The big news these days centers around Twitter’s battle against bots. Twitter has acknowledged that in order to keep its network secure, one million bots are currently removed daily.
In this sense, bots are harmful or spam accounts. They are fictitious user names that leave pointless remarks on other people’s tweets. Or tools that advertise an account or website.
In some instances, bots spread malware such as ransomware.
Twitter’s battle against bots
Elon Musk demanded greater transparency as he looked to finalize a prospective purchase. Twitter executives verified the story, which was first reported by Reuters.
Musk has requested further information from Twitter’s management regarding the company’s claim that it keeps the percentage of automated bots under 5%. The $44 billion transactions could fall through unless it can demonstrate that bots make up less than 5% of the accounts receiving ads on the site, warns Reuters.
However, on the press conference call, Twitter officials stated that fewer than 5% of the company’s user base consists of spam accounts. A statistic that has mostly been constant since 2013.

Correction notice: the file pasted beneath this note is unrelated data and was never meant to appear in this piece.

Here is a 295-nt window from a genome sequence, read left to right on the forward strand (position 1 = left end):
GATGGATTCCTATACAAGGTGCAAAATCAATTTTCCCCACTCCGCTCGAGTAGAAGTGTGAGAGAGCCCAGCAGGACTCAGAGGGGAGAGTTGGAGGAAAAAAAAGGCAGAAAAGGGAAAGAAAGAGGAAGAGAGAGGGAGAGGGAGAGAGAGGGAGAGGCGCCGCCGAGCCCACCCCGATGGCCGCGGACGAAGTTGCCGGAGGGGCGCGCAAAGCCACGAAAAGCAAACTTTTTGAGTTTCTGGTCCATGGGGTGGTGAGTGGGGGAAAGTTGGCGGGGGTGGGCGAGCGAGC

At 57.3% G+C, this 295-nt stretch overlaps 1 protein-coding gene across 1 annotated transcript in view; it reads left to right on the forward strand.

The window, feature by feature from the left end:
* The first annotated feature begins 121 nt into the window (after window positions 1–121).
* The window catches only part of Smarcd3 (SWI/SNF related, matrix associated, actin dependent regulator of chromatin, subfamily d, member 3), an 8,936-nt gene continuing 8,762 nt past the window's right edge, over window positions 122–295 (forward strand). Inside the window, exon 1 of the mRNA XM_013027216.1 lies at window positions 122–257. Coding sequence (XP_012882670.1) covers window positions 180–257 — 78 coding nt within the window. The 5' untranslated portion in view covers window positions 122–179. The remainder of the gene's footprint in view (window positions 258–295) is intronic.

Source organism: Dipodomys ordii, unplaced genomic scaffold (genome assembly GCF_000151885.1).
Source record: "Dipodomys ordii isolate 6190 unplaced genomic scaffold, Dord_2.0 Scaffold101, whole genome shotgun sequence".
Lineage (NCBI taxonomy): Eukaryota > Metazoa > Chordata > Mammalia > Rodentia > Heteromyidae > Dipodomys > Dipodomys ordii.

Twitter examines accounts manually to identify whether they are real people or computer systems.
The company then creates reports for its shareholders and informs them of the number of spam bots. This is done using the network using a combination of public and private data, according to Twitter.
The corporation further claimed that an external auditor would be unable to evaluate the platform. This is because of the type of data required for such examination. It did not want to specify what kind of information it would give the prospective buyer.
At the same time, Musk declared that once he owns the platform, he will “die trying” to stop the spam bots.